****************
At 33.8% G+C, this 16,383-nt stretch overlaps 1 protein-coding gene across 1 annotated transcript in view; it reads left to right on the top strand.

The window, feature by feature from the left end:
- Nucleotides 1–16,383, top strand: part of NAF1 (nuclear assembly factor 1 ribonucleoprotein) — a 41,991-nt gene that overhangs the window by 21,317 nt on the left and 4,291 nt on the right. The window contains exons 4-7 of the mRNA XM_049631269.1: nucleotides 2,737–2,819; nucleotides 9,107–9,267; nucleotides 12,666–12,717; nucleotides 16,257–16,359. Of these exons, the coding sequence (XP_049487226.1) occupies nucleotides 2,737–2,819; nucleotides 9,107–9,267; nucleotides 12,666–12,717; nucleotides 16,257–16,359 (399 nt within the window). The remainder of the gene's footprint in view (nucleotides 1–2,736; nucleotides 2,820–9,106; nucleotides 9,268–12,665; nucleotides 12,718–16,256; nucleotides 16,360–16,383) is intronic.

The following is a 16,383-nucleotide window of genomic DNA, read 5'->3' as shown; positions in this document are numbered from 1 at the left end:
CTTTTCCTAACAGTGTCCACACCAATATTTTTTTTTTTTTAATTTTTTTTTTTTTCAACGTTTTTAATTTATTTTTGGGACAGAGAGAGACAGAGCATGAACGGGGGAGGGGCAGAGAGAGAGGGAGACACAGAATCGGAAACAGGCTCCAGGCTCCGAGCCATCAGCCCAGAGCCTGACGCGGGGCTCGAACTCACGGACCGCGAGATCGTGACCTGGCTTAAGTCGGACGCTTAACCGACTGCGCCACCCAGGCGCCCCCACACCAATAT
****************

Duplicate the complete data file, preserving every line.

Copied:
At 33.8% G+C, this 16,383-nt stretch overlaps 1 protein-coding gene across 1 annotated transcript in view; it reads left to right on the top strand.

The window, feature by feature from the left end:
- Nucleotides 1–16,383, top strand: part of NAF1 (nuclear assembly factor 1 ribonucleoprotein) — a 41,991-nt gene that overhangs the window by 21,317 nt on the left and 4,291 nt on the right. The window contains exons 4-7 of the mRNA XM_049631269.1: nucleotides 2,737–2,819; nucleotides 9,107–9,267; nucleotides 12,666–12,717; nucleotides 16,257–16,359. Of these exons, the coding sequence (XP_049487226.1) occupies nucleotides 2,737–2,819; nucleotides 9,107–9,267; nucleotides 12,666–12,717; nucleotides 16,257–16,359 (399 nt within the window). The remainder of the gene's footprint in view (nucleotides 1–2,736; nucleotides 2,820–9,106; nucleotides 9,268–12,665; nucleotides 12,718–16,256; nucleotides 16,360–16,383) is intronic.

The following is a 16,383-nucleotide window of genomic DNA, read 5'->3' as shown; positions in this document are numbered from 1 at the left end:
CTTTTCCTAACAGTGTCCACACCAATATTTTTTTTTTTTTAATTTTTTTTTTTTTCAACGTTTTTAATTTATTTTTGGGACAGAGAGAGACAGAGCATGAACGGGGGAGGGGCAGAGAGAGAGGGAGACACAGAATCGGAAACAGGCTCCAGGCTCCGAGCCATCAGCCCAGAGCCTGACGCGGGGCTCGAACTCACGGACCGCGAGATCGTGACCTGGCTTAAGTCGGACGCTTAACCGACTGCGCCACCCAGGCGCCCCCACACCAATAT